October 31, 2018

Brussels Airport baggage handler strike – issues and solutions

Almost 500 flights cancelled, 100.000 affected passengers, travelers having to sleep at the airport, families with kids having to take a bus for up to 4 hours to another airport, …  What is wrong at Brussels Airport since Thursday October 25th?

Aviapartner, one of the two handlers at Brussels Airport, went on strike right before the holiday week. Usually, this kind of unwarned strike is quick, which is not the case here.  The unions are asking improvement of working conditions (materials, schedule, work charge, …) and the transformation of fixed-term contracts to permanent ones.  Whereas this could look as an internal issue for Aviapartner, the problem is much broader.

What is the current business model of the handling sector?

• Vertical boundaries : The handling sector fill in the gap between the core business of the airlines (bring the passenger from airport A to airport B) and core business of the airport (taking care of the passenger before entering the plane and when leaving the plane). All aside activities (luggage, push back, catering,…) would be difficult to handle for an airline for each of the airport it flies to. Imagine the operational nightmare and the additional costs having to complete all these tasks in a new country while the destination can be flied only once a week.  Not considering that the route can be stopped after 1 year of operations. This why the role of the handler is vital in aviation industry. According to IATA, airlines outsourced more than 50% of ground handling in 2012[1] (increasing trend).

• Horizontal boundaries : The handlers can be active in all types of activities (check-in, boarding, luggage, lost&found, push backs, airplane cleaning, catering,…) or only in part of it. Agreement to operate is given by airport through licenses for each type of activity.

• Nature of the competition : At Brussels Airport, the competition is limited by law (via licenses). The airport cannot have more than 2 handlers currently, which means a duopoly.  If the airport reached 24 million passengers for 2 years in a row, a third handler will be accepted[2].  Currently, the two handlers are Aviapartner and Swissport.

What is going wrong then?

As a duopoly with the same product offering, the two handlers are mostly fighting on price.  To be able to offer the lower prices, each company tries to decrease salaries, working conditions, materials,… This lead to poor services (delays, missing bags,…) and recurrent strikes (unsatisfied workers).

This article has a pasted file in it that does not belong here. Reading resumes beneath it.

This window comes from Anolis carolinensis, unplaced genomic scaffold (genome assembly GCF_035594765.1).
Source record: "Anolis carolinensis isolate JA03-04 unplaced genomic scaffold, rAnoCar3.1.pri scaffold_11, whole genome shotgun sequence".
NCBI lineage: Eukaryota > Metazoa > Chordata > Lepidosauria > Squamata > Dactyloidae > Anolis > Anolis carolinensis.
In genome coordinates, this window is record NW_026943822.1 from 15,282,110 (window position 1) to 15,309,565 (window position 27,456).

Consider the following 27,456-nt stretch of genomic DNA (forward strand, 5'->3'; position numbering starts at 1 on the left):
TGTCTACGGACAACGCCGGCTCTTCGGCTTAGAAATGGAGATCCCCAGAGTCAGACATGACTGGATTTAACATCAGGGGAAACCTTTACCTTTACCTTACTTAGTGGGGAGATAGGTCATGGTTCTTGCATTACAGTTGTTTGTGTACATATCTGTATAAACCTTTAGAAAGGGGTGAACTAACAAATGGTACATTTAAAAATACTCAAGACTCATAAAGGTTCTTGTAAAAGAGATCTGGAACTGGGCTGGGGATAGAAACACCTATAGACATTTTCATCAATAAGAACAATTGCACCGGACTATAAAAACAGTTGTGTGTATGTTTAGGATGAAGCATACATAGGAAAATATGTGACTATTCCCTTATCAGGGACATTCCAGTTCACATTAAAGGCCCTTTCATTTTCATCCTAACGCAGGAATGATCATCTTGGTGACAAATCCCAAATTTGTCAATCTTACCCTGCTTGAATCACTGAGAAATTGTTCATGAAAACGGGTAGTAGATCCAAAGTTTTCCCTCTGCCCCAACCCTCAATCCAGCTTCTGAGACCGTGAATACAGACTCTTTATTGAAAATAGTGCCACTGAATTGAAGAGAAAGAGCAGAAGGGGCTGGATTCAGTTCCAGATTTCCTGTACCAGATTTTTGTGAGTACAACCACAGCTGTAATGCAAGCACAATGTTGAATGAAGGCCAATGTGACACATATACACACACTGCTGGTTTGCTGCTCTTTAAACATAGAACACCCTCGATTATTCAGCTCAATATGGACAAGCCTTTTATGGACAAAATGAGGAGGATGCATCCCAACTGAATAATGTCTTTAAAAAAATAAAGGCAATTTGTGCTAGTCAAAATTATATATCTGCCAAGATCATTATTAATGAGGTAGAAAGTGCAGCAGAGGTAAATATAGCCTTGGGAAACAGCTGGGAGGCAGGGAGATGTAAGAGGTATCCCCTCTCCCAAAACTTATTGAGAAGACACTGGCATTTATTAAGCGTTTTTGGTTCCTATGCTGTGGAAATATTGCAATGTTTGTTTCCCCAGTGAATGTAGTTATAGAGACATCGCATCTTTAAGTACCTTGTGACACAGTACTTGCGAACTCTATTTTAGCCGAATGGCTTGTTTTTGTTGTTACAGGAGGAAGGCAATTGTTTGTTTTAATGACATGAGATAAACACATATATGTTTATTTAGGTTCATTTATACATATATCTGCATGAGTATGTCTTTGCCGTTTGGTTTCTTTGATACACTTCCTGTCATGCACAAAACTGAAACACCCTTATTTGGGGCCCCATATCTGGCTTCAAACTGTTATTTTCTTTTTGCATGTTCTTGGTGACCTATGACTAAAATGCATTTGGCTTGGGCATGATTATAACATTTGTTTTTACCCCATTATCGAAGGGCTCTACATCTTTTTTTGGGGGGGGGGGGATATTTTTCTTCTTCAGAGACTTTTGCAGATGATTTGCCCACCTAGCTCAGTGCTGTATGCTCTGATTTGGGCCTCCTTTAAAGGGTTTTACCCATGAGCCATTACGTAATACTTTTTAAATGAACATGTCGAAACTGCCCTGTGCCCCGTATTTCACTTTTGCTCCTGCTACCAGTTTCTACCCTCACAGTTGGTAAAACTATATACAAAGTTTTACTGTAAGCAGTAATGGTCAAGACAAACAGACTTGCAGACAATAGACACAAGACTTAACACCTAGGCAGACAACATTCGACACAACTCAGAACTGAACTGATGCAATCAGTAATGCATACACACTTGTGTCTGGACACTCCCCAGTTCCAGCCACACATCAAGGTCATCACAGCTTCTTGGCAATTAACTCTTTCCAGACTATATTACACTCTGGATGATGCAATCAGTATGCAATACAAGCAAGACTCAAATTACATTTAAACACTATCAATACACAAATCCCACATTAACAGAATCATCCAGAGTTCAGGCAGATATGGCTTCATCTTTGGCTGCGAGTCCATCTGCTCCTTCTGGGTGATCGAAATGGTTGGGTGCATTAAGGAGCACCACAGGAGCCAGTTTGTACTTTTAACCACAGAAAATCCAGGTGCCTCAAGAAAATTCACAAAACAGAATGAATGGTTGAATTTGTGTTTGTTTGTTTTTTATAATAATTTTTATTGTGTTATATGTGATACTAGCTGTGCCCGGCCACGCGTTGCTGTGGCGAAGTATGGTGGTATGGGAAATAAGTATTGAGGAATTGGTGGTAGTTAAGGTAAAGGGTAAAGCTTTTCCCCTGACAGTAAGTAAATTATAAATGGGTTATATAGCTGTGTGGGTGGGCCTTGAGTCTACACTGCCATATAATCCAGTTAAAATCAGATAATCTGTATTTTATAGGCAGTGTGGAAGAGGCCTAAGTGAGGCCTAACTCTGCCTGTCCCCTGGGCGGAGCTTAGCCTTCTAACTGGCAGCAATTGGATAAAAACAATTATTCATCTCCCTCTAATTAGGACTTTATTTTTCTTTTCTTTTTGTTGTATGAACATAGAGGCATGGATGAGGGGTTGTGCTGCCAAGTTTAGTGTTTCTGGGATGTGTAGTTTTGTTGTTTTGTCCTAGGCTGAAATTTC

Who is responsible?

According to us, the responsibilities are shared between 3 parties : the handlers, the airlines and the airport.

• Handlers : By fighting mainly on cost, they decrease working conditions and service. Investments are reduced to a minimum with limited focus on innovation.  Differentiation between handlers should be made on service, products,… instead of price only.

• Airlines : As customers, airlines have the power to accept the price competition. Having a view on pricing at lots of airports, they should be able to notice when the price seems too low. If they accept a low price, they need to face the consequences that we currently see (strike).

• Airport : Brussels Airport can play on their conditions for licenses in their selection process[3]. They could adapt the legislation to make sure investments are made.

Which solutions?

At its hub, an airline could decide to integrate vertically and play the role of the handler (i.e. Qantas in Sydney or Melbourne).  However, this is a complex matter as it needs to integrate an activity which is not its core business and where economies of scale are essential.  To be able to do so, you also need to have a rather stable activity across the day, with at least 2 peaks of departure (i.e. Brussels Airlines has only 1 peak of departure for intercontinental flights).

The realistic solution would be to pay the right price to the handler.  This price should include decent working conditions (work is very physical and stressful), room for investment and a decent margin for the handler to avoid taking it from the investments.  A win-win contract between airline and handler would be natural for airlines in their hubs, where disruption can be very costly. This is the choice Brussels Airlines made earlier this year[4].  However, other airlines at Brussels Airport don’t have lots of incentives to do so.  The impact of a disruption in operations would be rather limited for them (<10 flights per day) vs the gain of low handling price.

The long-term solution should come from Brussels Airport. A third handler should force a differentiation on service/product instead of price only.  However, the number of handler is limited by law and no evolution is to be expected for 1 or 2 years minimum.  When distributing next licenses, let’s hope new constraints are included to insure minimum level of service.  The airport should avoid price war as this also means low investments, non-respect of tarmac procedures, risks of incident,…



[2] According to law from 6th November 2010
[4] VP Ground Ops Brussels Airlines : “The recently drawn-up transformation plan of Swissport Belgium, and the related guarantees in terms of service level agreement and investment of the parent company Swissport International in its Belgian branch, convinced us to cooperate with Swissport. Belgium for the next three years.“

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